Mentions: There were 17 patients, 7 males, and 10 females. Eleven patients had 1 distractor inserted, 5 patients had 2 distractors inserted, and 1 patient had 3 distractors inserted, with a total number of 24 distractions. The mean age of the patients at the time of distractor insertion was 21.29 ± 1.82 (SD) years (range: 8-38 years). Of all distractions, trauma was the underlying condition in 15 (62.5%) [Figure 2]; the rest belonged to congenital anomalies (9, 37.5%) [Figure 3]. Burn was the most common traumatic cause (66%). Firework explosion and crush injuries equally constituted the rest of the traumatic causes (16% each). Interestingly, all patients with congenital anomalies in this series were females with congenital brachymetatarsia [Figure 4]. There were 14 (58.3%) hand distractions and 10 (41.7%) foot distractions. Table 1 summarizes the bones that were distracted. K-wire insertion was not required in any of our distractions. Only two distractions required iliac bone graft. All patients distracted the distractors twice daily and at a rate of 1 mm/day. Table 2 summarizes distraction times and intervals. The mean consolidation time was 105.81 ± 9.52 (SD) days for hand distractions and 90.40 ± 7.23 (SD) days for foot distraction (P = 0.164). Table 3 summarizes mean length gained by gender, limb, and underlying condition. The mean length gained was not significantly different regarding different categories of these variables. In brachymetatarsia cases, a mean length gained of 24.25 ± 2.18 (SD) mm could be achieved in these patients. The proximal joint function was good in 22 (91.7%) and fair in 1 (4.2%) distractions. Distal joint function was good in 20 (83.3%) and fair in 3 (12.5%) distractions. Overall, complications occurred in 9 (37.5%) distractions. Major complications occurred in 2 (8.33%) of distractions; 1 case of callus fracture and 1 case of device pin loosening. Callus fracture was managed by protracted treatment time. Loosening involved just one of the pins, and, therefore, the patient could complete the treatment. There were no cases of angulation, early or failed consolidation, incomplete corticotomy, and mechanical failure of the distractor. Minor complications occurred in 7 (29.2%) distractions. There were 1 pin tract infection, 4 cases of joint stiffness that required physical therapy, and two cases of joint contracture requiring capsulotomy. Joint contractures occurred only in our brachymetatarsia cases. One of the joints that incurred stiffness belonged to a male with a history of firework explosion. The remaining three joints with stiffness belonged to a female with a history of burn in both hands. This was the only patient who received three distractors. None of the patients complained of a bony prominence.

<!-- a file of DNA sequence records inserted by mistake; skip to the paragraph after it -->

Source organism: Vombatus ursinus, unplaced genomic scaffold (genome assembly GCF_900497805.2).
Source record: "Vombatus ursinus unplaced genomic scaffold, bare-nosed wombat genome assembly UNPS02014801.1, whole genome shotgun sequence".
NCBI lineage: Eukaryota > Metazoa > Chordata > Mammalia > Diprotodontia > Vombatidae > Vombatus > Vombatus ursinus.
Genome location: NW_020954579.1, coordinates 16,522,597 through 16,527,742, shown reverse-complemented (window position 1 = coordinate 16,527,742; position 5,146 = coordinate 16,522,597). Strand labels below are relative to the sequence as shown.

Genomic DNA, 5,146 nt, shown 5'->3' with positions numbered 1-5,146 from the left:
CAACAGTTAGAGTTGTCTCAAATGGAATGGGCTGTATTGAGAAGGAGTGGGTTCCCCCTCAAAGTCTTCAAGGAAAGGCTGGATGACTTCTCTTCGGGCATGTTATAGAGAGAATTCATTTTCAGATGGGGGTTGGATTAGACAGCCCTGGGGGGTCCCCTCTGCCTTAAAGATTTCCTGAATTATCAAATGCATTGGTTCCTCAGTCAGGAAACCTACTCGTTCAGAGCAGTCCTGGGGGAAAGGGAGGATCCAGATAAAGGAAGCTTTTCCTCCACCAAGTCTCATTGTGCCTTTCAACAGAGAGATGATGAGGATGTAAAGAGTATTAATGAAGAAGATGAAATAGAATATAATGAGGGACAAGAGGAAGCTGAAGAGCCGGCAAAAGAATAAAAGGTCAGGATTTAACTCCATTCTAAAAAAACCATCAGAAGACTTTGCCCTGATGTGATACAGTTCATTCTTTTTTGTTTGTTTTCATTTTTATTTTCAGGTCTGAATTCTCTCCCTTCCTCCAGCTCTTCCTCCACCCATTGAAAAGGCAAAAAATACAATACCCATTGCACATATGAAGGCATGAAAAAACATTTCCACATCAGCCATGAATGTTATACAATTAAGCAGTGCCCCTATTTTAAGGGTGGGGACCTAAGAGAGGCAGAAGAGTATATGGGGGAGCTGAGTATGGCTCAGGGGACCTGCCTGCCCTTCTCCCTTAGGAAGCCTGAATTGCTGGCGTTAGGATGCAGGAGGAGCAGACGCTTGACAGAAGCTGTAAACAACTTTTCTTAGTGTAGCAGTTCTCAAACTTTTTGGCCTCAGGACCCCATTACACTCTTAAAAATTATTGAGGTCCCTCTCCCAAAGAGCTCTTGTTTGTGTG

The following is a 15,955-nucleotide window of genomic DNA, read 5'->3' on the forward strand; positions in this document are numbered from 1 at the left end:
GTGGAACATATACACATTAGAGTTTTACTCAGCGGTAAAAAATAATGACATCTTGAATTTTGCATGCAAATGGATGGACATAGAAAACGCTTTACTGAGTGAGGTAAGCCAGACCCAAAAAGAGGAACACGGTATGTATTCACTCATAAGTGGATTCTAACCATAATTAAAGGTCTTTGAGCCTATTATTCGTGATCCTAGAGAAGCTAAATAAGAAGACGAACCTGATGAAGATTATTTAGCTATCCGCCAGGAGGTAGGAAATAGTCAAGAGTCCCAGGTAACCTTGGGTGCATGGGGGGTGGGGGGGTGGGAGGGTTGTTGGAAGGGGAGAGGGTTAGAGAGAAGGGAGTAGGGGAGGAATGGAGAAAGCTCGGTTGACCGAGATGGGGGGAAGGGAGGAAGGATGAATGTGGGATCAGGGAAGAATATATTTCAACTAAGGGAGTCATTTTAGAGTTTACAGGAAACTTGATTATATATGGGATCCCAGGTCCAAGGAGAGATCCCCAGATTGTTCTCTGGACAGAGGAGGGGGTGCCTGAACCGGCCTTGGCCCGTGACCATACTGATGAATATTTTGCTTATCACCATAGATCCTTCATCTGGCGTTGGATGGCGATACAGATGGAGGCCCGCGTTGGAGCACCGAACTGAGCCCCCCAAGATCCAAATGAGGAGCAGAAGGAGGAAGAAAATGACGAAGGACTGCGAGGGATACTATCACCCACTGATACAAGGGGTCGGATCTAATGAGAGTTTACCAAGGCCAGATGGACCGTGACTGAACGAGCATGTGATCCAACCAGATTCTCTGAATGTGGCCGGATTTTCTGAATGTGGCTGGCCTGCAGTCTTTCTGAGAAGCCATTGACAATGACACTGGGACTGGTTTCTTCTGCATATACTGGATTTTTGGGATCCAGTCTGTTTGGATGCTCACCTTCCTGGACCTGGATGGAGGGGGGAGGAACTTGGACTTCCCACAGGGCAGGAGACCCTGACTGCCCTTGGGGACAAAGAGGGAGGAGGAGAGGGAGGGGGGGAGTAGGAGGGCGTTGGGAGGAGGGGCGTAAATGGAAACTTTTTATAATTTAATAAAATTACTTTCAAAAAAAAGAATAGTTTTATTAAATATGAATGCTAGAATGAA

Bottom Line: Data concerning distraction, outcome, and complications were recorded.DS is an effective modality for lengthening bones of the hand and feet for both traumatic and congenital conditions.Joint stiffness/contracture is an important complication following DS of the metatarsals.

View Article: PubMed Central - PubMed

Affiliation: Department of Hand and Microscopic Surgery, Fatemeh Hospital, Iran University of Medical Sciences, Tehran, Iran.

ABSTRACT

Background: Distraction osteogenesis (DS) is currently an important technique for lengthening shortened bones of the hand and foot. Authors report their experience in applying DS for various conditions of the hand and foot using a distractor that the senior author has designed.

Materials and methods: Records of patients who underwent DS for hand and foot conditions in a private clinic were retrieved between January 2001 and January 2015. Data concerning distraction, outcome, and complications were recorded.

Results: There were 17 patients, 7 males, and 10 females with a total 24 distractions. The mean length gained was 21.2 mm (1.69) and the mean total treatment time was 198.58 (15.88) days. Overall, complications occurred in 9 (37.5%) distractions. Major complications occurred in 2 (8.33%) of distractions. Minor complications occurred in 7 (29.2%) distractions.

Conclusion: DS is an effective modality for lengthening bones of the hand and feet for both traumatic and congenital conditions. Joint stiffness/contracture is an important complication following DS of the metatarsals.

No MeSH data available.


Related in: MedlinePlus